Ross referred to a map of the township that trustees had divided into four zones to determine specific domains of coverage. Zones 1 and 2, which represent the western and northern areas of the township, would fall under Bethel Township’s coverage. Based on a 46-month history, Zone 1 averages 8.72 calls per month, and Zone 2 averages 3.73 calls a month. King noted that Bethel Township currently averages six calls per day, which are dispatched out of two stations.

The eastern section of the township has been designated Zone 3. This zone averages 9.35 calls per month, based on a 46-month history as well. Miami Township Fire and EMS Department would respond to the 911 calls in this area. According to Miami Township Fire Chief Colin Altman, the department answers approximately three calls each day. The department has transitioned from a volunteer department to a combination model with six full-time and eight part-time employees and 20 volunteer members.

“We have a paramedic on duty 24/7, and we have scheduled staff all of the time. We are quite confident that we can handle calls from Bath Township and our township at the same time.” Altman said. “However, there will be an increase in response times because we are coming from Yellow Springs.”

Zone 4, which Beavercreek Township will service, represents the southern section of the township, including Country Acres, Terry Acres, and the Wright State University area. Although it covers the smallest geographical area, Ross noted that this zone averages 21.46 calls per month, based on a 46-month history. .

“We average 20-to-30 calls per day, so adding Bath Township would represent about a 4 percent increase over what we are currently doing. We have four fully staffed fire stations that provide emergency medical services and fire protection 24 hours a day. Our ability to absorb the increase in runs is not a problem for us at all,” said VandenBos.

James Hill, who is currently serving as the township’s attorney during the negotiation process, also pointed out that the township’s fire fund is rapidly dwindling because the township has paid out more for annual fire and EMS coverage than what it has collected in levied taxes each year.

Although the contract agreements are not fully in place, Ross said the annual cost of fire and EMS coverage from the three townships would be significantly less than $1,089,000, which Fairborn proposed. Ross noted that the annual fees would be less than what the township is currently collecting in fire levy taxes from township residents.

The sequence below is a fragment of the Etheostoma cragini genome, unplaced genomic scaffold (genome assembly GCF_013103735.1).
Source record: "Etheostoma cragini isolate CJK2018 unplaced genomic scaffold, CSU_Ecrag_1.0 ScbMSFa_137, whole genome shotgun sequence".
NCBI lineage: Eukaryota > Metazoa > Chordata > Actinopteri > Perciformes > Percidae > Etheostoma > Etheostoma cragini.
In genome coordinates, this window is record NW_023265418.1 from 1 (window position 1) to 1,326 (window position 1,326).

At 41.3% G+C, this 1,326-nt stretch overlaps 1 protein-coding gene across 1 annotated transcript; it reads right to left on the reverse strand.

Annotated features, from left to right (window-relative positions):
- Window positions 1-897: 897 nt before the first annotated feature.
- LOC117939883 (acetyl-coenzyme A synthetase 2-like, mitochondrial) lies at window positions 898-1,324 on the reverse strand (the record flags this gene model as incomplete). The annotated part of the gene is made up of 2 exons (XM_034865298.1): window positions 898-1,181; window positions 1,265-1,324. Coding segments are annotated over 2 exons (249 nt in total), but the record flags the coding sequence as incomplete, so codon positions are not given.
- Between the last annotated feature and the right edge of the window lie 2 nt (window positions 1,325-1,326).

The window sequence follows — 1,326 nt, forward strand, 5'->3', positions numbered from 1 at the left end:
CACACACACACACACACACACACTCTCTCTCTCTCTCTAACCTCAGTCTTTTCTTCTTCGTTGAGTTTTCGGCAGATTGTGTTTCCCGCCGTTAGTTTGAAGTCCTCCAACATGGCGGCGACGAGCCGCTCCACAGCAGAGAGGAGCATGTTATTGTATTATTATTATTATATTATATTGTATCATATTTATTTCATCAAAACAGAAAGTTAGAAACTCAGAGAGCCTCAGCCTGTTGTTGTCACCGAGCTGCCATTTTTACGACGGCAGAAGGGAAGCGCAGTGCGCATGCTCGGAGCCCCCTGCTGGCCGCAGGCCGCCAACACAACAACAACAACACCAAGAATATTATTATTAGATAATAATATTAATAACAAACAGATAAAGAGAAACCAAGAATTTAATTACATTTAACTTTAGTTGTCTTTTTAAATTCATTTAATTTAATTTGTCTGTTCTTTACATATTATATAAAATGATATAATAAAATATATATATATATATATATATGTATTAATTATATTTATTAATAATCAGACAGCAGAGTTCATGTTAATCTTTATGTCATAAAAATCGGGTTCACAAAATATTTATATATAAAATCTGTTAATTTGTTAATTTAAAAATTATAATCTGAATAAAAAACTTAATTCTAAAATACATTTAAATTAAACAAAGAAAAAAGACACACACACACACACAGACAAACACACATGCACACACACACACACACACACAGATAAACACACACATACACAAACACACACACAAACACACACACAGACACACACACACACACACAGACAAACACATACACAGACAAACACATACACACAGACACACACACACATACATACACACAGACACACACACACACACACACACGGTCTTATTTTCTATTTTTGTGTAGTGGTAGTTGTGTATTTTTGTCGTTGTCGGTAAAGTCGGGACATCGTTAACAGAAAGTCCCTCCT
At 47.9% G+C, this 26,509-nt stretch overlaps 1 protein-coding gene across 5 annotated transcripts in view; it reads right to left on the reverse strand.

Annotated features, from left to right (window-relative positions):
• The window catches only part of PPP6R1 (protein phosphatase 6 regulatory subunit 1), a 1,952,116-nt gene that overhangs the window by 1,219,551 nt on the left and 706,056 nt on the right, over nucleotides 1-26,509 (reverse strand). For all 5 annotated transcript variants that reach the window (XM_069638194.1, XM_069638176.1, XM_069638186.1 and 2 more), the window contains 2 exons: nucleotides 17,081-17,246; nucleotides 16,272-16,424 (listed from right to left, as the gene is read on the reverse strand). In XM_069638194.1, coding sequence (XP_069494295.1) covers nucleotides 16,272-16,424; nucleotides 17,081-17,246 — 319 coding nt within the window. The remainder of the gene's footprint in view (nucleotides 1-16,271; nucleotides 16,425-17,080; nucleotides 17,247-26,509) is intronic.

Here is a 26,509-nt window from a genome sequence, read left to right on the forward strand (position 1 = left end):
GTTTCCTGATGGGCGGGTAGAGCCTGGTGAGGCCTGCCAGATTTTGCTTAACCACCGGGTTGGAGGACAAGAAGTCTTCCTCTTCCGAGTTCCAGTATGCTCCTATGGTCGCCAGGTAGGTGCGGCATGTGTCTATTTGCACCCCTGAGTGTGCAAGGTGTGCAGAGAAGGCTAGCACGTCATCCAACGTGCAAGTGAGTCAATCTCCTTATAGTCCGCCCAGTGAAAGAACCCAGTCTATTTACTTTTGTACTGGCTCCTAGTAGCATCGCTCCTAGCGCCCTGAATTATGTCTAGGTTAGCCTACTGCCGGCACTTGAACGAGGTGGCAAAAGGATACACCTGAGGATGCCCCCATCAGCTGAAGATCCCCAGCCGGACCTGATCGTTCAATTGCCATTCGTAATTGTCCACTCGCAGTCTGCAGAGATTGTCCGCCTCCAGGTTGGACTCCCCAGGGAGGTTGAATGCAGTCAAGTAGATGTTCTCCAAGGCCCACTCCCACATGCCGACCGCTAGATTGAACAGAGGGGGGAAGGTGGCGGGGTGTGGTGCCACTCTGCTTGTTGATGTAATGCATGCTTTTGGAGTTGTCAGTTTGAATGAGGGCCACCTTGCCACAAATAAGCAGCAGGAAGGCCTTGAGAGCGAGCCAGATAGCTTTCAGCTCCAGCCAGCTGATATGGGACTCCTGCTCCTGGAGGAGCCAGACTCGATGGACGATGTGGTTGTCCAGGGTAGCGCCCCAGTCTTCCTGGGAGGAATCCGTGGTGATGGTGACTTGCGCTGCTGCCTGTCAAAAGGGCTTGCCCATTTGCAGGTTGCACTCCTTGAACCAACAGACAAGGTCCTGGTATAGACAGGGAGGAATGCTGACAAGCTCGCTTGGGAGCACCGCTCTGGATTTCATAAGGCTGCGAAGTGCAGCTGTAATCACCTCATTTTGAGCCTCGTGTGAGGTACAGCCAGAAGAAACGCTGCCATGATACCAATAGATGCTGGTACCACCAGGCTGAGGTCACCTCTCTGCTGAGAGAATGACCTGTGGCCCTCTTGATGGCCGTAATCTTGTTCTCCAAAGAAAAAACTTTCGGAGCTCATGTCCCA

“Bath Township Trustees are obliged to do two things. We have to make sure that our residents receive adequate care regarding fire and emergency medical services. Secondly, we have to protect the taxpayers’ dollars and make sure that we are paying the right price for these services,” said Ross.

“It’s a no brainer. Having adequate fire protection and emergency medical services is the goal. We have contended with the changing pattern of expense that has been put before us, and I see no end to it,” Township Trustee John Martin said. “This annual fee is not based on the budget of the Fairborn Fire Department but on how much money can be generated for the city.”

“I think it’s all been said. We tried to negotiate with Fairborn. They have taken the attitude that they are not going to negotiate. It leaves us with no choice,” Township Trustee Tom Pitstick said. “Quite honestly, I think these services will not suffer. We will be well covered moving forward and working with these three departments.”

Linda Collins | Fairborn Daily Herald Bath Township Trustees John Martin, Steve Ross and Tom Pitstick Dec. 3 during a special meeting. Collins | Fairborn Daily Herald Bath Township Trustees John Martin, Steve Ross and Tom Pitstick Dec. 3 during a special meeting.

By Linda Collins

For the Fairborn Herald

Linda Collins is a freelance writer for Greene County News.

Linda Collins is a freelance writer for Greene County News.